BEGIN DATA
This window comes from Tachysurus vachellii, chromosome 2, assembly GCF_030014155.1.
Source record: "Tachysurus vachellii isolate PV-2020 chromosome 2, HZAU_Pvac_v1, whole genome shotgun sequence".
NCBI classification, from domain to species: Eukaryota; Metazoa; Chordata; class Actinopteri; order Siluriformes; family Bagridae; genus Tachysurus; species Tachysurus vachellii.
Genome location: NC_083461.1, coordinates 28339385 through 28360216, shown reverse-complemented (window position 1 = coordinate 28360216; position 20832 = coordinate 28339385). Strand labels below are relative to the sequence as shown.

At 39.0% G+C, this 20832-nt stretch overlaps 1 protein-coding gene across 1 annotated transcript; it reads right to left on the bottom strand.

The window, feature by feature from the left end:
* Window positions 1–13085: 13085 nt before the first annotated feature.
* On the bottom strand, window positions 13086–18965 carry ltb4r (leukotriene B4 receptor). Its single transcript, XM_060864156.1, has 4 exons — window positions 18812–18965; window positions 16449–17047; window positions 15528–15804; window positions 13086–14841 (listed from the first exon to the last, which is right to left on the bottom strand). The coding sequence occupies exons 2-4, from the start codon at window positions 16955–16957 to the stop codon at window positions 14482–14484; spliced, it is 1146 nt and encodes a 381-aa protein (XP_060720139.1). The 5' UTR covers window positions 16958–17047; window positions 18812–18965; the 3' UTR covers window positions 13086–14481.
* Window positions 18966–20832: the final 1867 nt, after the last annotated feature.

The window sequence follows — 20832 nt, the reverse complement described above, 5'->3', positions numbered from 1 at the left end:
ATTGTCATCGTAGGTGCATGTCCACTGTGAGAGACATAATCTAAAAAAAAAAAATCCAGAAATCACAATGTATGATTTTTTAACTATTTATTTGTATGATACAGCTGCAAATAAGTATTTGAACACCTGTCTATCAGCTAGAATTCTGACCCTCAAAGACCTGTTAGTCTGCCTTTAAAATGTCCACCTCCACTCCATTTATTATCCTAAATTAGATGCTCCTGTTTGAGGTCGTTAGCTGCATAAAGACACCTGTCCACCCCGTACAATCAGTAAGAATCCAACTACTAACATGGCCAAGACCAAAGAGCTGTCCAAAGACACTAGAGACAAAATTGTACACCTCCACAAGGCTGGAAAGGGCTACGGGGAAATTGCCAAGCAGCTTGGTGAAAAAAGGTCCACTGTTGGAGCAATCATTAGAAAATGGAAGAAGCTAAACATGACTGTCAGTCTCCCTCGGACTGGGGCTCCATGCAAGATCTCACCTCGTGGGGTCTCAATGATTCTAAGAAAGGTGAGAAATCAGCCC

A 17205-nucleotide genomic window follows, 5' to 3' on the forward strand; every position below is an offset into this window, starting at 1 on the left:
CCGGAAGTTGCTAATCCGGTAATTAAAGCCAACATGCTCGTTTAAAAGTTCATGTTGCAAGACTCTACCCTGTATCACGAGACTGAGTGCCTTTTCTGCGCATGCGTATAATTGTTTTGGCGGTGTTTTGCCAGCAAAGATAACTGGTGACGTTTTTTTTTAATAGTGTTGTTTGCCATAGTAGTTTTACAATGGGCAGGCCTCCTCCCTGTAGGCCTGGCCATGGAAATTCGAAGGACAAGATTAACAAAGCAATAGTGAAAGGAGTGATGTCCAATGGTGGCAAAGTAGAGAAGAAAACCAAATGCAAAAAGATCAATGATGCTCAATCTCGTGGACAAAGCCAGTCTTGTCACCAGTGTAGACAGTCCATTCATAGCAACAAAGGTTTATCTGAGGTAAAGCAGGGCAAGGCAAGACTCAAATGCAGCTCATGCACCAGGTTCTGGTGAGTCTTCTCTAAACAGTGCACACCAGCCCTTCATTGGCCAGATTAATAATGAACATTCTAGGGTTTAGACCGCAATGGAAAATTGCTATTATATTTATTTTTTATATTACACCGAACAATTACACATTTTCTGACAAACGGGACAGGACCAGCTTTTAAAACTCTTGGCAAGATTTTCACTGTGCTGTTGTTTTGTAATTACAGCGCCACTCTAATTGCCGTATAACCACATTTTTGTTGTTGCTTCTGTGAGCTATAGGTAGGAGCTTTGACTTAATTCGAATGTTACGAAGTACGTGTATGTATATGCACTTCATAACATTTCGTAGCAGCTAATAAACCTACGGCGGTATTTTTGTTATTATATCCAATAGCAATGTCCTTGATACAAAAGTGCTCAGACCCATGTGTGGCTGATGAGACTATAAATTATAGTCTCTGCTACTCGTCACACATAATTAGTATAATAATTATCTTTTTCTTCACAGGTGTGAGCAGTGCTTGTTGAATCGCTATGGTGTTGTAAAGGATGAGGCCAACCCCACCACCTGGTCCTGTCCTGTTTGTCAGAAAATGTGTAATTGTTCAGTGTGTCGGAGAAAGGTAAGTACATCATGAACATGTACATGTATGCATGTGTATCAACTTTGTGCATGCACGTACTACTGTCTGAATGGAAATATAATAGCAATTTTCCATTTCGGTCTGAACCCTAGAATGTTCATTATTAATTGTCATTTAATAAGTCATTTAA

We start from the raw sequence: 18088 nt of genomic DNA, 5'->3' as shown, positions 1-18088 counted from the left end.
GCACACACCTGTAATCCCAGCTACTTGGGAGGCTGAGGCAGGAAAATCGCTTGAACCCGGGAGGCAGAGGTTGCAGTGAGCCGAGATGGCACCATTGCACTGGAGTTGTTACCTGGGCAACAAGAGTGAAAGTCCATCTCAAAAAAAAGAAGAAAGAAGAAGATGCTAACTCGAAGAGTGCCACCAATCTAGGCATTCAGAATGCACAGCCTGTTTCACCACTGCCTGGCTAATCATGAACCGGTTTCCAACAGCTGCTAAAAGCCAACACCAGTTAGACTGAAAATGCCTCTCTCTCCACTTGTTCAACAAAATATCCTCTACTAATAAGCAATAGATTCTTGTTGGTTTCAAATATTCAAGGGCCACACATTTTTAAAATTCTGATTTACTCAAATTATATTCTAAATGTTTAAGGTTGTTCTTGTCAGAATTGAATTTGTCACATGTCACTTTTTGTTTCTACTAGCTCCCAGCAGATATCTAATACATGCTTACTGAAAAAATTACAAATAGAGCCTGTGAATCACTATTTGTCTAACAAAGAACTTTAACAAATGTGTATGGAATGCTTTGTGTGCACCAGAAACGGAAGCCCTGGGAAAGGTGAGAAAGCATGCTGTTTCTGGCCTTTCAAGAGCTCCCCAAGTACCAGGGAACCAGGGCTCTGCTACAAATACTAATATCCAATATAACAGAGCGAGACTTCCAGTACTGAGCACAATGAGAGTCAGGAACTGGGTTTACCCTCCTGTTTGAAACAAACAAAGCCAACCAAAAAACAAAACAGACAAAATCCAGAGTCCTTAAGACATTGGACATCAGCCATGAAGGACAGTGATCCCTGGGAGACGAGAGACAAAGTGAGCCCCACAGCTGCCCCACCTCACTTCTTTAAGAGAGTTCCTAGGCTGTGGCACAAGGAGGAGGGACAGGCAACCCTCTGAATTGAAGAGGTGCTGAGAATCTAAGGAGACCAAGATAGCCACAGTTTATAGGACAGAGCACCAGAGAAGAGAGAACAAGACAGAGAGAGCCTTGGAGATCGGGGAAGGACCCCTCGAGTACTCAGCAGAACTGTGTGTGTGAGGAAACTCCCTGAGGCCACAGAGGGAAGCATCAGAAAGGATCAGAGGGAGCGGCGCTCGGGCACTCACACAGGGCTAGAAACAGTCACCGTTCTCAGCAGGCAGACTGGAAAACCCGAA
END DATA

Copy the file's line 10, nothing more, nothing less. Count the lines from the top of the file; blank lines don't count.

The window sequence follows — 20832 nt, the reverse complement described above, 5'->3', positions numbered from 1 at the left end: